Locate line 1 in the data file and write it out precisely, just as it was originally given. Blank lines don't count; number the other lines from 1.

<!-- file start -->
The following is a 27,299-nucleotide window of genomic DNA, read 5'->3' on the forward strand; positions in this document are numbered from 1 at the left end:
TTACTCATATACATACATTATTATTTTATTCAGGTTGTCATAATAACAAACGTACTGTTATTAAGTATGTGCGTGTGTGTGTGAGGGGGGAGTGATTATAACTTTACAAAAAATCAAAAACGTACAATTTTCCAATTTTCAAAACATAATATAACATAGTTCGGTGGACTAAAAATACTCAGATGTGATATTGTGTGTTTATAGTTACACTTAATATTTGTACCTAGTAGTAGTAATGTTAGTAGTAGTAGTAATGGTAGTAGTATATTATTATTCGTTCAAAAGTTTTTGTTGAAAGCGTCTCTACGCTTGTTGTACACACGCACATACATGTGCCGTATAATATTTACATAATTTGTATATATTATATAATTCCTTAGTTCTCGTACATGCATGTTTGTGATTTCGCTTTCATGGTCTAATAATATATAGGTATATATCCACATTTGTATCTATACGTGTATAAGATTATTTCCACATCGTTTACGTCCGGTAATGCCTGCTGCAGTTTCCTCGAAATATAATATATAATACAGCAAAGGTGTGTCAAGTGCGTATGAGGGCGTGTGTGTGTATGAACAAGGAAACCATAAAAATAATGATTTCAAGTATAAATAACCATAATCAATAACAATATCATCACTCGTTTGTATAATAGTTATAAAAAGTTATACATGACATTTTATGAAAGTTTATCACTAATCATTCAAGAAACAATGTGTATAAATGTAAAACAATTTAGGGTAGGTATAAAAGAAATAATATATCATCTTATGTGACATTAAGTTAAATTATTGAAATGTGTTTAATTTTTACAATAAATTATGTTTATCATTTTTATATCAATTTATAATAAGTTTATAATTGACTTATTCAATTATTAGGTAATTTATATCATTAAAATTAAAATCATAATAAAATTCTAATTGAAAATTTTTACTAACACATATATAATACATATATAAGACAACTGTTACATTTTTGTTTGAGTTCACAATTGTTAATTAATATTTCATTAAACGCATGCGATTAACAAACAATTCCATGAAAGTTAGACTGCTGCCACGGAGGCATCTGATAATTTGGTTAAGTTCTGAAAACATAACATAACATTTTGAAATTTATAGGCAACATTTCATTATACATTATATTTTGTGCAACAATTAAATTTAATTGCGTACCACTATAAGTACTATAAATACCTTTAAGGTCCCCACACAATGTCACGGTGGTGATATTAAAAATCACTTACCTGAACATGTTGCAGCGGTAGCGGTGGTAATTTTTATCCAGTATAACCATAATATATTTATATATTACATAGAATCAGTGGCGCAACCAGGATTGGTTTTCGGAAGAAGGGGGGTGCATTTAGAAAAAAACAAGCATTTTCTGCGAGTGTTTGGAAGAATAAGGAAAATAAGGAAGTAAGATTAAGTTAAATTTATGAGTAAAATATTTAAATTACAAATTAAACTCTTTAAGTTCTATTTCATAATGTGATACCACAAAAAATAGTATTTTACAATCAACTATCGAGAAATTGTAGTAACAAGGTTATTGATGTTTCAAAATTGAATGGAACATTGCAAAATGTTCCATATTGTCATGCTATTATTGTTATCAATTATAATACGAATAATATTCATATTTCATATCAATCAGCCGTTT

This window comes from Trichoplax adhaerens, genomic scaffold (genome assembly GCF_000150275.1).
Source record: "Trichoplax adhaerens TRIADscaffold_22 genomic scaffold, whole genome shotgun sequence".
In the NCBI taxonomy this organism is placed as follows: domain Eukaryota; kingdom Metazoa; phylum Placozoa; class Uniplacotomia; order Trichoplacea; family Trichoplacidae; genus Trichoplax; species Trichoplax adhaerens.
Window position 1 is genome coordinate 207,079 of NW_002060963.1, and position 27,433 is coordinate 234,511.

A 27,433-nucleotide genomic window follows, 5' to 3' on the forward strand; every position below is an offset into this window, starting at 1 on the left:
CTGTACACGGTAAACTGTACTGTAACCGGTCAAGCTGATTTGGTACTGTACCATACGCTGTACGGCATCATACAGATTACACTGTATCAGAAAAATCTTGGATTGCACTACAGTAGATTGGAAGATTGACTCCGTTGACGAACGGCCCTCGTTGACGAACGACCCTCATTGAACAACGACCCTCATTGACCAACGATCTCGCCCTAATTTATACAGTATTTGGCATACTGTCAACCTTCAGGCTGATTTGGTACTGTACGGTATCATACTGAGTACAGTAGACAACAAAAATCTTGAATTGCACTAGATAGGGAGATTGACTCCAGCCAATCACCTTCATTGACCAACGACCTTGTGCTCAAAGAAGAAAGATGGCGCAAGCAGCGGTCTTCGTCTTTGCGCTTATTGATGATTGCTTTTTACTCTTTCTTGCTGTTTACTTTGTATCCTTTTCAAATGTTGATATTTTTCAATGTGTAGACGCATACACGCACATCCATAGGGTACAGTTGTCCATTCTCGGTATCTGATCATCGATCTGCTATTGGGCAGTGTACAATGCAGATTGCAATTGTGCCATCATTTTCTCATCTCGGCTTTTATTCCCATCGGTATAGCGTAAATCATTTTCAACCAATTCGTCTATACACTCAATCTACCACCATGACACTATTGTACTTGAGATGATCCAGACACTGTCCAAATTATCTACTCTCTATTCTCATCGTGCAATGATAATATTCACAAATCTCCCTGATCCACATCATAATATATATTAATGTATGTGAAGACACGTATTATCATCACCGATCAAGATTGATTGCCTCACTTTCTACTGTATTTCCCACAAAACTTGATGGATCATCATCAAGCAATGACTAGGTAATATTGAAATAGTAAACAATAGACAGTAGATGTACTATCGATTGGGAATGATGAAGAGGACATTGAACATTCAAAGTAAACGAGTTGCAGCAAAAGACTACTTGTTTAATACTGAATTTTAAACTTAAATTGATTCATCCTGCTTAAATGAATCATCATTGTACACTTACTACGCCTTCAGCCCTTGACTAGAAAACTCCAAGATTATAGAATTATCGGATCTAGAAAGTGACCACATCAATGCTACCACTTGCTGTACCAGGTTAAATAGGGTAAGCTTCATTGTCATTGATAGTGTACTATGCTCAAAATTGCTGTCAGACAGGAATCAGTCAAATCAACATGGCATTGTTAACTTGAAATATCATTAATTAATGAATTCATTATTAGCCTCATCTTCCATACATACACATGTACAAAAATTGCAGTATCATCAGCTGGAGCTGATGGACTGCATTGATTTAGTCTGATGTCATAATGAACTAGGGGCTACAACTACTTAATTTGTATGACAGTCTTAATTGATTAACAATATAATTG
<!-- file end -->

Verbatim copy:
The following is a 27,299-nucleotide window of genomic DNA, read 5'->3' on the forward strand; positions in this document are numbered from 1 at the left end: